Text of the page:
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The latest news and events at Maples Teesdale

| 3 minutes read

Focus on…..Borrower’s Bank Accounts and REF Investment Deals

On a REF investment deal, the debt is serviced by the rental income a property generates. As well as taking security over the underlying real estate asset, lenders will therefore want to ensure that they have sufficient control over any rental income generated. 

Lenders will also want to prevent any cash leakage from the structure while their debt is outstanding.  For example, if part of a property, or a property on a portfolio deal, is sold, a lender will typically require the sale proceeds to be applied towards prepaying the loan. At the very least the proceeds will need to be retained in a blocked bank account. This is to ensure that in an enforcement scenario a lender will have access to the funds. 

Lenders can regulate the flow of cash in a structure by way of the restrictions in the loan agreement and by taking security over the borrower’s bank accounts.  The latter is particularly important in transactions where the borrower’s bank accounts are held by a third party rather than with the lender. 


Lenders typically purport to take a fixed charge over a borrower’s accounts and any money standing to the credit of the accounts. This security is usually – for borrowers incorporated in England and Wales - contained in the Debenture. 

The Debenture will oblige the borrower to serve a notice (an ʺAccount Noticeʺ) on the bank which operates the charged accounts (the ʺAccount Bankʺ). This isn’t unusual given that borrowers – under a standard Debenture – will need to serve notices on several third parties; including, any insurers, counterparties to assigned agreements and tenants. 

However, what is unusual is that borrowers must use reasonable endeavours[1] to obtain an acknowledgement from the Account Bank. This is because the notice – instead of perfecting the security - details how the charged account must be operated pursuant to the loan agreement and lenders will want to ensure that any Account Bank complies with the relevant provisions. 


Loan Agreement

The loan agreement will contain an account waterfall, which dictates the flow of cash receipts within a structure. For example, any rent from occupational tenants will be paid into the rent account, lenders will then use the monies to service any interest and other finance costs due with the lender taking the agreed deductions in the prescribed order set out in the agreement.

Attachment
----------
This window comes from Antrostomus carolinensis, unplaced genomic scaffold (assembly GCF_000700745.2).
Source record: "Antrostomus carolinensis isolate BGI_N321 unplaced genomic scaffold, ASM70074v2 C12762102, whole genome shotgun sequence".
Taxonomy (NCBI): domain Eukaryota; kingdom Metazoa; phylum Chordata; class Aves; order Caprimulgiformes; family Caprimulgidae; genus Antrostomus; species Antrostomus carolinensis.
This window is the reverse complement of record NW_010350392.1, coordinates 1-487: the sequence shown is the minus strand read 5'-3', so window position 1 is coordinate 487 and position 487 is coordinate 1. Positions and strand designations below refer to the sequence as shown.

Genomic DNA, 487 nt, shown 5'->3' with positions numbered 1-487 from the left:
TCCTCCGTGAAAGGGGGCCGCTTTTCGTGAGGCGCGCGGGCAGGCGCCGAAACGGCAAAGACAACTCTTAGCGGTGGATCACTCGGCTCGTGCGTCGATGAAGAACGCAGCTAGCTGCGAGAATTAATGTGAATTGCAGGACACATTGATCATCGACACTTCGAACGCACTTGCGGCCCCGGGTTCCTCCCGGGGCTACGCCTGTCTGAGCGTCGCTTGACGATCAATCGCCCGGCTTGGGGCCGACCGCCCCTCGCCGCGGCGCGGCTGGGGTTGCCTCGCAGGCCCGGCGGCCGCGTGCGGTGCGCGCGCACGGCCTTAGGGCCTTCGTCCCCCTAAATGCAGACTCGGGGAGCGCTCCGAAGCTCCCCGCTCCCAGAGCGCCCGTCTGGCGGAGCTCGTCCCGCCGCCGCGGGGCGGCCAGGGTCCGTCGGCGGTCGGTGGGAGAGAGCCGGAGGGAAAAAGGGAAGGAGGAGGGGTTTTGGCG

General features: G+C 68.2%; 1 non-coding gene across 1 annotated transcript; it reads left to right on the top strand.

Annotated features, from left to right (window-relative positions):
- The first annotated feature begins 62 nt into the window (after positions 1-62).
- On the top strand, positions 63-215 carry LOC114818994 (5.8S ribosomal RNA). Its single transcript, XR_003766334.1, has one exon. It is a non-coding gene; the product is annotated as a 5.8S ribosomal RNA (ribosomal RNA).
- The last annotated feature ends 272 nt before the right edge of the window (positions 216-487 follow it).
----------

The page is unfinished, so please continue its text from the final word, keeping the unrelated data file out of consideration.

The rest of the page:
Any surplus monies will then typically be transferred to the borrower’s general account. Generally, the specified accounts in the waterfall, for example the rent account, deposit account, disposal account and cure account, are blocked, except for the general account which is unblocked until a default. This means that a borrower can freely access any funds held to its credit. 

Lenders can block accounts by ensuring that they have sole signing rights over them. For new accounts this can be done as part of the account opening procedures.  For accounts that are already opened lenders will require the bank mandates to be updated to note the lender as sole signatory so that no payments out of the account can be made without their consent.

However, while a borrower may agree that the accounts should be operated pursuant to the terms of the loan agreement the Account Bank may not always be willing or able to operate the accounts in the way envisaged.    


In the past Account Banks have been happy to issue acknowledgements in relation to any served Account Notice in the form appended to the notice. However, lately we have seen an increase in the number of banks using their own form of acknowledgment or refusing to acknowledge the account notices entirely. 

It is important to review any own-form acknowledgement an Account Bank issues to ensure that it meets the lender’s requirements under the loan agreement. Alternatively, if an Account Bank refuses to acknowledge the notice there may be a question as to whether the lender is able to exercise sufficient control over the account for the purported fixed charge to actually be deemed a fixed charge in practice rather than a floating charge. This may impact the lender’s recourse to any funds held in the charged accounts during enforcement proceedings, as, particularly on a borrower insolvency, other creditors may have recourse to such funds in the account.

Both issues can be avoided by ensuring the Account Bank is involved before completion of the loan agreement and before any drawdown under it. Borrowers should check that their Account Bank can, and is happy to, comply with the provisions in the loan agreement. Otherwise, if necessary, a lender may require new accounts to be opened with a different Account Bank who is willing to comply with the lender’s requirements. 

Borrowers would therefore be well advised to arrange for the acknowledgements to be signed in advance or ask the Account Bank to issue a written confirmation that they will sign the acknowledgements once issued. Either way, by contacting the Account Bank early on in the process, borrowers and lenders can flush out any potential reservations that an Account Bank may have – helping to avoid any issues or negative impact on timings further down the line. 



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